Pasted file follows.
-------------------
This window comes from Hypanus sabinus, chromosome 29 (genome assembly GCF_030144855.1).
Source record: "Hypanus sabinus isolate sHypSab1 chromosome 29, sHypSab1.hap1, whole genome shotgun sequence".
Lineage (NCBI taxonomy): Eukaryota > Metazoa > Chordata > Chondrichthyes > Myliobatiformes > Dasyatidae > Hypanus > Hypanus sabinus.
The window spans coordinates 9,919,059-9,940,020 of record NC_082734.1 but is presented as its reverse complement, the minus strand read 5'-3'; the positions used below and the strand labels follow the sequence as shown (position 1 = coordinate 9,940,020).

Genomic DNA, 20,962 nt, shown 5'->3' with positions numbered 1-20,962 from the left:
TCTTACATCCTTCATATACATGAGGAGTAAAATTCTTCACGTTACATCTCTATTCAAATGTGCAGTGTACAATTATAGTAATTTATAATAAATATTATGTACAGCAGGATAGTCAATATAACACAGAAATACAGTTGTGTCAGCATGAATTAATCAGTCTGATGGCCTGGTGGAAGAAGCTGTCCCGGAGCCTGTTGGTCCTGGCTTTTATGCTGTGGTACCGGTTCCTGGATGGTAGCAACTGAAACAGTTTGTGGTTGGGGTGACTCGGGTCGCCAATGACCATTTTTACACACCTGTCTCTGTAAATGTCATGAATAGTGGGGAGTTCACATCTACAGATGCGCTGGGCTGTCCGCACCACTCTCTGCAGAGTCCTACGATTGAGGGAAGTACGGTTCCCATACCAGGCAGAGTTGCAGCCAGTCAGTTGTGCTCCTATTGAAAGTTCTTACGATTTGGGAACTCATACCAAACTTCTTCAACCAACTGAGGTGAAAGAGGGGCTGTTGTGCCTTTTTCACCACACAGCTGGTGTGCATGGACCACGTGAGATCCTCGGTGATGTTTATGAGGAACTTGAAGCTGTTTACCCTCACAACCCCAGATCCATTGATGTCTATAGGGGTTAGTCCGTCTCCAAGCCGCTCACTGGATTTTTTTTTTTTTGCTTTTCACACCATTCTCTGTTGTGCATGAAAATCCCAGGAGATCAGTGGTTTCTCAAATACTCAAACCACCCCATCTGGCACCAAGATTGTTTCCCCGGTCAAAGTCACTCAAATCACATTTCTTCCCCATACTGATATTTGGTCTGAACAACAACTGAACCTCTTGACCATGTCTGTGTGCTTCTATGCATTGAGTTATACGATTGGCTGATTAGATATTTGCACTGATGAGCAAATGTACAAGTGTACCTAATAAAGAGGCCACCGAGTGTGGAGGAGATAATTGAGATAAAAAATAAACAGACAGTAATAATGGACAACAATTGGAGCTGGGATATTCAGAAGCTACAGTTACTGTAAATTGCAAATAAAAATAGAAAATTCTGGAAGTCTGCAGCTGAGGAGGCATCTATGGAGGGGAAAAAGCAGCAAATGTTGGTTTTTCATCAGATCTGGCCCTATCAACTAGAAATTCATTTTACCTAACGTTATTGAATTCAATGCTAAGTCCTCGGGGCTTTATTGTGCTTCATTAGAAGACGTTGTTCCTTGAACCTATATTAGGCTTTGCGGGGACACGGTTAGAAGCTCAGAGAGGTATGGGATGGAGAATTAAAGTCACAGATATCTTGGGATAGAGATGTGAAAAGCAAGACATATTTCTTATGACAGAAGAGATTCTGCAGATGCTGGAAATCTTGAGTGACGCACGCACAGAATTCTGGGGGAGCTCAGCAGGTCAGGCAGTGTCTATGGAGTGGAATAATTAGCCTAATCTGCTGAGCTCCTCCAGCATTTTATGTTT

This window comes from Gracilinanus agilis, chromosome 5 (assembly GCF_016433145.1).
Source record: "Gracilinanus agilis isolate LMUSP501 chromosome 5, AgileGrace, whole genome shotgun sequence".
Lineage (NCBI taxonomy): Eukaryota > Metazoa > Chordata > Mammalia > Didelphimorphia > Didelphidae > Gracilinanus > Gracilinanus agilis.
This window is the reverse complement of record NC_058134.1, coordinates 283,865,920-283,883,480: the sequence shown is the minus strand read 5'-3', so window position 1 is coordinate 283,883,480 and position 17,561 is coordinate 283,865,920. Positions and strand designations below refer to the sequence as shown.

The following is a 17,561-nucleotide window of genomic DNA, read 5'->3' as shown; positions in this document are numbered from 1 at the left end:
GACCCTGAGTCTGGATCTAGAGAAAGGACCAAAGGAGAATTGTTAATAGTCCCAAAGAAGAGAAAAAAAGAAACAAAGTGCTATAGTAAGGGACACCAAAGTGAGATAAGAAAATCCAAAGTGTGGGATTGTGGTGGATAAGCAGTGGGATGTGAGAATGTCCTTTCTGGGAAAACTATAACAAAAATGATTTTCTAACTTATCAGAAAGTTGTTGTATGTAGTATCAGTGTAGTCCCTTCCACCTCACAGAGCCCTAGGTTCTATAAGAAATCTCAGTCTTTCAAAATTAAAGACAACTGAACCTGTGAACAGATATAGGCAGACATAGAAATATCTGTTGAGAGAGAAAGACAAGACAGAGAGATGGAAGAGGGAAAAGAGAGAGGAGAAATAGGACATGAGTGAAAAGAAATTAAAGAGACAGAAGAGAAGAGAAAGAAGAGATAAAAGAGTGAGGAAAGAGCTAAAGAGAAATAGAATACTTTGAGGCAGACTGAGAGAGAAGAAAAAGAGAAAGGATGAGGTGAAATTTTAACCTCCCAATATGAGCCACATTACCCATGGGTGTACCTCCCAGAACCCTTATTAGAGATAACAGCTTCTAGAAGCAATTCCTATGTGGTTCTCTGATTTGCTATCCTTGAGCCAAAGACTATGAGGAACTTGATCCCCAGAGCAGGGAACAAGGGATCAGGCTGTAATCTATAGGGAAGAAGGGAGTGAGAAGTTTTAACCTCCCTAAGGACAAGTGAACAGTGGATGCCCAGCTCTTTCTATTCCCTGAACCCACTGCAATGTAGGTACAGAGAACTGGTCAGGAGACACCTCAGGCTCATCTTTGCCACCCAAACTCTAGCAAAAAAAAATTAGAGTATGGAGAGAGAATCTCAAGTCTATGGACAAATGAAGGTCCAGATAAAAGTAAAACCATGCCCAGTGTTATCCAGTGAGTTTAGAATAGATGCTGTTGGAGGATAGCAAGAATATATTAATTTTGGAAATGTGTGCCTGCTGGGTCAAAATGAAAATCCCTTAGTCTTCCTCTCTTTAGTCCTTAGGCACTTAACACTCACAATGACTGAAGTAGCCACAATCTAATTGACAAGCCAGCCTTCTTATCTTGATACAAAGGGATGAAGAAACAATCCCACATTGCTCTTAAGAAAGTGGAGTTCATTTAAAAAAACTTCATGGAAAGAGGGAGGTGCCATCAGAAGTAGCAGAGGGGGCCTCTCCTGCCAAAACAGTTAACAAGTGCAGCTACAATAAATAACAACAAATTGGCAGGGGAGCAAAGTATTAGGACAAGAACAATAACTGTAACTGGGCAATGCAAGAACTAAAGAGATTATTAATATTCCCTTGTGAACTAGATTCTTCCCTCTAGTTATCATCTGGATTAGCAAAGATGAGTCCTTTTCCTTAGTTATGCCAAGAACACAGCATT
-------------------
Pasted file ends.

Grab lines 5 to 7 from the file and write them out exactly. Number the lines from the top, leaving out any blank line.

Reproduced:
Genomic DNA, 20,962 nt, shown 5'->3' with positions numbered 1-20,962 from the left:
TCTTACATCCTTCATATACATGAGGAGTAAAATTCTTCACGTTACATCTCTATTCAAATGTGCAGTGTACAATTATAGTAATTTATAATAAATATTATGTACAGCAGGATAGTCAATATAACACAGAAATACAGTTGTGTCAGCATGAATTAATCAGTCTGATGGCCTGGTGGAAGAAGCTGTCCCGGAGCCTGTTGGTCCTGGCTTTTATGCTGTGGTACCGGTTCCTGGATGGTAGCAACTGAAACAGTTTGTGGTTGGGGTGACTCGGGTCGCCAATGACCATTTTTACACACCTGTCTCTGTAAATGTCATGAATAGTGGGGAGTTCACATCTACAGATGCGCTGGGCTGTCCGCACCACTCTCTGCAGAGTCCTACGATTGAGGGAAGTACGGTTCCCATACCAGGCAGAGTTGCAGCCAGTCAGTTGTGCTCCTATTGAAAGTTCTTACGATTTGGGAACTCATACCAAACTTCTTCAACCAACTGAGGTGAAAGAGGGGCTGTTGTGCCTTTTTCACCACACAGCTGGTGTGCATGGACCACGTGAGATCCTCGGTGATGTTTATGAGGAACTTGAAGCTGTTTACCCTCACAACCCCAGATCCATTGATGTCTATAGGGGTTAGTCCGTCTCCAAGCCGCTCACTGGATTTTTTTTTTTTTGCTTTTCACACCATTCTCTGTTGTGCATGAAAATCCCAGGAGATCAGTGGTTTCTCAAATACTCAAACCACCCCATCTGGCACCAAGATTGTTTCCCCGGTCAAAGTCACTCAAATCACATTTCTTCCCCATACTGATATTTGGTCTGAACAACAACTGAACCTCTTGACCATGTCTGTGTGCTTCTATGCATTGAGTTATACGATTGGCTGATTAGATATTTGCACTGATGAGCAAATGTACAAGTGTACCTAATAAAGAGGCCACCGAGTGTGGAGGAGATAATTGAGATAAAAAATAAACAGACAGTAATAATGGACAACAATTGGAGCTGGGATATTCAGAAGCTACAGTTACTGTAAATTGCAAATAAAAATAGAAAATTCTGGAAGTCTGCAGCTGAGGAGGCATCTATGGAGGGGAAAAAGCAGCAAATGTTGGTTTTTCATCAGATCTGGCCCTATCAACTAGAAATTCATTTTACCTAACGTTATTGAATTCAATGCTAAGTCCTCGGGGCTTTATTGTGCTTCATTAGAAGACGTTGTTCCTTGAACCTATATTAGGCTTTGCGGGGACACGGTTAGAAGCTCAGAGAGGTATGGGATGGAGAATTAAAGTCACAGATATCTTGGGATAGAGATGTGAAAAGCAAGACATATTTCTTATGACAGAAGAGATTCTGCAGATGCTGGAAATCTTGAGTGACGCACGCACAGAATTCTGGGGGAGCTCAGCAGGTCAGGCAGTGTCTATGGAGTGGAATAATTAGCCTAATCTGCTGAGCTCCTCCAGCATTTTATGTTT

This window comes from Gracilinanus agilis, chromosome 5 (assembly GCF_016433145.1).